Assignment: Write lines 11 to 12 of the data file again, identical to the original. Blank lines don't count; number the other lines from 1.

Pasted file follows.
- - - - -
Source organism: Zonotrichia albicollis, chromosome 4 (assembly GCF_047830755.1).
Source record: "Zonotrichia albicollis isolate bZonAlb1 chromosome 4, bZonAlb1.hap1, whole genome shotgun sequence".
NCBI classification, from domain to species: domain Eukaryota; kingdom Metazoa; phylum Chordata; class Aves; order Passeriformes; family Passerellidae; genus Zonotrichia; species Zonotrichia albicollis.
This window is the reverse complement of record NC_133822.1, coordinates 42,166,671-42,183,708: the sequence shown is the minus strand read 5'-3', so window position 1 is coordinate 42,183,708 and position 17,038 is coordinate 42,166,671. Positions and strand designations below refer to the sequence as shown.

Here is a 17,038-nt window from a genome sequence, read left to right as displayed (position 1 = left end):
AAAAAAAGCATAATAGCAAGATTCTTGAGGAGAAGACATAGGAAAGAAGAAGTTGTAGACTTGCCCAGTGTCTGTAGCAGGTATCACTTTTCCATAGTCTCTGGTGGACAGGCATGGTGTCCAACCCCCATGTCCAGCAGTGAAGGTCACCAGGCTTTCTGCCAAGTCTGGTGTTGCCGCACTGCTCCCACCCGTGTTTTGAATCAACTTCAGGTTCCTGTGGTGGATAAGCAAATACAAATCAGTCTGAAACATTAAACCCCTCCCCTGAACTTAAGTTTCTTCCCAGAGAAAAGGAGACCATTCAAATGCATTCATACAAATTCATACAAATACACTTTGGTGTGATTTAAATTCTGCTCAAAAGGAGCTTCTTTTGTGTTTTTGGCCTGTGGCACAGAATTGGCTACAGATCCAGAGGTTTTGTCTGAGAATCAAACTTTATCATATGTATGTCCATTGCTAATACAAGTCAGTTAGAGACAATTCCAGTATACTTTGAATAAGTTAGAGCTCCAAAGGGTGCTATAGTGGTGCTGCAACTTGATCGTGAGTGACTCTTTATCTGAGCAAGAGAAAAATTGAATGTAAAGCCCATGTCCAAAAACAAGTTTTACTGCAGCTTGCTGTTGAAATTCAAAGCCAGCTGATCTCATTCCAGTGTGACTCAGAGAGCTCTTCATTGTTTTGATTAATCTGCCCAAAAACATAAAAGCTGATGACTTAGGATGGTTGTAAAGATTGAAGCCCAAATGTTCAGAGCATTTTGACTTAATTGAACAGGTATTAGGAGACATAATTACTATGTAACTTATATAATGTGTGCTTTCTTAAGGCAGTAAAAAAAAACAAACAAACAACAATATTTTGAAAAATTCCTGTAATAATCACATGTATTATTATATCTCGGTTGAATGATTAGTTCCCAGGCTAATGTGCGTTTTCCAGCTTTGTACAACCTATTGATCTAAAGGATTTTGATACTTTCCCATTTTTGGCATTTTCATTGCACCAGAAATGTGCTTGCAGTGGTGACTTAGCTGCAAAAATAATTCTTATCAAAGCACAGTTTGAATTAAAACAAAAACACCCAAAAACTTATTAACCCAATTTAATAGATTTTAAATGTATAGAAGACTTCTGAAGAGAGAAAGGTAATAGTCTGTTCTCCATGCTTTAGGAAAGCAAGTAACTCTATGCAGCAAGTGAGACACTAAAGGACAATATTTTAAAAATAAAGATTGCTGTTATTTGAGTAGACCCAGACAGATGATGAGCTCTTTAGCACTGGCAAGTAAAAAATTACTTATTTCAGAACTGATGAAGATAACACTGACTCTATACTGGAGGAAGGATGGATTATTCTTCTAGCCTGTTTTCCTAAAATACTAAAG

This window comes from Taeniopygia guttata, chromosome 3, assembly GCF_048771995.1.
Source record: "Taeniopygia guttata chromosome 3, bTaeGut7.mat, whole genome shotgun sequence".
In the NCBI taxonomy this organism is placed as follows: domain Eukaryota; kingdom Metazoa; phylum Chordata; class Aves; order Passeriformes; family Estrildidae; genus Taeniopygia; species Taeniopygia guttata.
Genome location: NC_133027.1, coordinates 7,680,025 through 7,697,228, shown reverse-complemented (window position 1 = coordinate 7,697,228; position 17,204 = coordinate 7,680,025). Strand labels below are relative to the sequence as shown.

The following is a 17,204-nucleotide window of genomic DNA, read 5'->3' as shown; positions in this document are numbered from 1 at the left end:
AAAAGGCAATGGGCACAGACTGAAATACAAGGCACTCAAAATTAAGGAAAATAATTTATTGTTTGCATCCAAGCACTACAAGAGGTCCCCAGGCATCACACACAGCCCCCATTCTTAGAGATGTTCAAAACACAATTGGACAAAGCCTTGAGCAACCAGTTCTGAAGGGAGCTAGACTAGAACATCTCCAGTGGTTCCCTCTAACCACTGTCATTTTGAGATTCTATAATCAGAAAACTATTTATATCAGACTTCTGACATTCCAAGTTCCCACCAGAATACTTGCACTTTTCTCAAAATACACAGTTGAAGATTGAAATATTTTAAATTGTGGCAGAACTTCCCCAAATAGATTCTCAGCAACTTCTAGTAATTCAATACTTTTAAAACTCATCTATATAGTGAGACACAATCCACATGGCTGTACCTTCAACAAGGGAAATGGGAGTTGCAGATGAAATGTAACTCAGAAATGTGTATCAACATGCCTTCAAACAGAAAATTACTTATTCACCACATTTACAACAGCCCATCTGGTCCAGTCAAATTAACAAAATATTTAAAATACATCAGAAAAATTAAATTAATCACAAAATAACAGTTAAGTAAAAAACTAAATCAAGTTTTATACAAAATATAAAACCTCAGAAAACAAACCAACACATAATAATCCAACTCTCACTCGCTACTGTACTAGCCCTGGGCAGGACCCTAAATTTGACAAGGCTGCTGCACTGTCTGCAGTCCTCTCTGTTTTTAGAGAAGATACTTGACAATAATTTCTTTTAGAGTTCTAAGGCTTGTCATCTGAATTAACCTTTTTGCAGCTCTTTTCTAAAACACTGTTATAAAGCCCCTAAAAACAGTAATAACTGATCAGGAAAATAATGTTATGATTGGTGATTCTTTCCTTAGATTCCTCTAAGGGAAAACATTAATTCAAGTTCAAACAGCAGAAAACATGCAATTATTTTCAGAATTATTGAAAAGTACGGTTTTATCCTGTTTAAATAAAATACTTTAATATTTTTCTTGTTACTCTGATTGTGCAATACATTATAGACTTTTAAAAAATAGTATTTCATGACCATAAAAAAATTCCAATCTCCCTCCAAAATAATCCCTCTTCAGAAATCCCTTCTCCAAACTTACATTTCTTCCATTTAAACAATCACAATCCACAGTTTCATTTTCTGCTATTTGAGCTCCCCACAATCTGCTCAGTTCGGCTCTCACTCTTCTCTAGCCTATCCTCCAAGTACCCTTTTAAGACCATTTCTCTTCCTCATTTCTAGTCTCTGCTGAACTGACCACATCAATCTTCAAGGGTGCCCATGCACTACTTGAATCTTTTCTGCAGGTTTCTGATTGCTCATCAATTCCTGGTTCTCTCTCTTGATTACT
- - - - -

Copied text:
The following is a 17,204-nucleotide window of genomic DNA, read 5'->3' as shown; positions in this document are numbered from 1 at the left end:
AAAAGGCAATGGGCACAGACTGAAATACAAGGCACTCAAAATTAAGGAAAATAATTTATTGTTTGCATCCAAGCACTACAAGAGGTCCCCAGGCATCACACACAGCCCCCATTCTTAGAGATGTTCAAAACACAATTGGACAAAGCCTTGAGCAACCAGTTCTGAAGGGAGCTAGACTAGAACATCTCCAGTGGTTCCCTCTAACCACTGTCATTTTGAGATTCTATAATCAGAAAACTATTTATATCAGACTTCTGACATTCCAAGTTCCCACCAGAATACTTGCACTTTTCTCAAAATACACAGTTGAAGATTGAAATATTTTAAATTGTGGCAGAACTTCCCCAAATAGATTCTCAGCAACTTCTAGTAATTCAATACTTTTAAAACTCATCTATATAGTGAGACACAATCCACATGGCTGTACCTTCAACAAGGGAAATGGGAGTTGCAGATGAAATGTAACTCAGAAATGTGTATCAACATGCCTTCAAACAGAAAATTACTTATTCACCACATTTACAACAGCCCATCTGGTCCAGTCAAATTAACAAAATATTTAAAATACATCAGAAAAATTAAATTAATCACAAAATAACAGTTAAGTAAAAAACTAAATCAAGTTTTATACAAAATATAAAACCTCAGAAAACAAACCAACACATAATAATCCAACTCTCACTCGCTACTGTACTAGCCCTGGGCAGGACCCTAAATTTGACAAGGCTGCTGCACTGTCTGCAGTCCTCTCTGTTTTTAGAGAAGATACTTGACAATAATTTCTTTTAGAGTTCTAAGGCTTGTCATCTGAATTAACCTTTTTGCAGCTCTTTTCTAAAACACTGTTATAAAGCCCCTAAAAACAGTAATAACTGATCAGGAAAATAATGTTATGATTGGTGATTCTTTCCTTAGATTCCTCTAAGGGAAAACATTAATTCAAGTTCAAACAGCAGAAAACATGCAATTATTTTCAGAATTATTGAAAAGTACGGTTTTATCCTGTTTAAATAAAATACTTTAATATTTTTCTTGTTACTCTGATTGTGCAATACATTATAGACTTTTAAAAAATAGTATTTCATGACCATAAAAAAATTCCAATCTCCCTCCAAAATAATCCCTCTTCAGAAATCCCTTCTCCAAACTTACATTTCTTCCATTTAAACAATCACAATCCACAGTTTCATTTTCTGCTATTTGAGCTCCCCACAATCTGCTCAGTTCGGCTCTCACTCTTCTCTAGCCTATCCTCCAAGTACCCTTTTAAGACCATTTCTCTTCCTCATTTCTAGTCTCTGCTGAACTGACCACATCAATCTTCAAGGGTGCCCATGCACTACTTGAATCTTTTCTGCAGGTTTCTGATTGCTCATCAATTCCTGGTTCTCTCTCTTGATTACT